2. Aging Infrastructure

Much of our water infrastructure was laid in the early to mid-20th century with a lifespan of 75-100 years. According to the American Society of Civil Engineers 2021 Report Card for America’s Infrastructure, Drinking Water Report, there are:

“an estimated 250,000 to 300,000 [water main] breaks per year; this is equivalent to a water main break every two minutes.”

This equates to an estimated 6 billion gallons of treated water being lost each day.

Consider Your Company’s Impact on Water

As our planet experiences more disruptions in our water supply, World Water Day is the perfect time for companies to consider their own impacts on water supply and water safety and security. Water conservation not only helps keep costs in check, but it also helps sustain resources for everyone to ensure we “leave no one behind.”

In order to take meaningful action on water sustainability, companies need to know what their current water footprint is and set future conservation goals. Fortunately, we expect to see a growing adoption of zero-water strategies, both as part of overall carbon strategies as well as on its own.

Tackling Carbon and Water Together

Carbon strategies will lead companies to place a greater focus on water targets in link with their carbon objectives. According to the UN World Water Development Report 2020, water management plays an important part in climate change mitigation; water efficiency has a direct effect on energy savings, which leads to a reduction of GHG emissions.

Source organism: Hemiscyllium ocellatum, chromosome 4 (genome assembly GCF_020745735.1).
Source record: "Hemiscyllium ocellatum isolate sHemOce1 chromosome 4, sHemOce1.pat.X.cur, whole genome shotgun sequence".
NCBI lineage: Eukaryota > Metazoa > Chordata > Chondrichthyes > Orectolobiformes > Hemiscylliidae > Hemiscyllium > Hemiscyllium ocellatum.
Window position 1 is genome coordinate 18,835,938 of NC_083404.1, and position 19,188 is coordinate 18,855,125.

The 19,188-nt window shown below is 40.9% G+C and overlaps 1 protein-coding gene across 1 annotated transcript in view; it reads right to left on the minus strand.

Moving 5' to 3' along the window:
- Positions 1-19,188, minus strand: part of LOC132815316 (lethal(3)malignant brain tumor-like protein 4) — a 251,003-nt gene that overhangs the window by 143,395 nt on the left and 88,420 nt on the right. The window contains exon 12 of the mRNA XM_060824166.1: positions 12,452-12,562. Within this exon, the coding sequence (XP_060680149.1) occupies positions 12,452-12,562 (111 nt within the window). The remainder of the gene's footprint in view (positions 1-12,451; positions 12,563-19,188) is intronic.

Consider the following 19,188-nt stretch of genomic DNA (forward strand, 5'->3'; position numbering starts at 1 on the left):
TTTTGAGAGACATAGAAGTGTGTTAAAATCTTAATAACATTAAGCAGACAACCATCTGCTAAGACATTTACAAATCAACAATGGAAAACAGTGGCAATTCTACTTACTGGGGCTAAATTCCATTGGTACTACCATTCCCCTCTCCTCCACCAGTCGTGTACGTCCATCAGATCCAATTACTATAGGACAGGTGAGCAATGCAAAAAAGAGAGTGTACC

But water footprint reduction will increasingly be tackled as an objective on its own. By 2040, global water demand is expected to increase by more than 50 percent, primarily from manufacturing, electricity generation and households. Including a water management strategy as part of your organization’s overall sustainability strategy can help protect from climate risks related to water, ensure water will be there for your business needs, help reduce your carbon footprint, and ensure a safe supply for the localities in which you operate. The more water an organization uses, the bolder actions it can take to reduce.

Discover the framework for a successful Net Zero strategy. Read Article →

Businesses Who Are Reducing Their Water Footprints

While actions to conserve water have not, so far, received as much attention as those focused on zero carbon goals, numerous companies provide inspirational examples of water footprint reductions.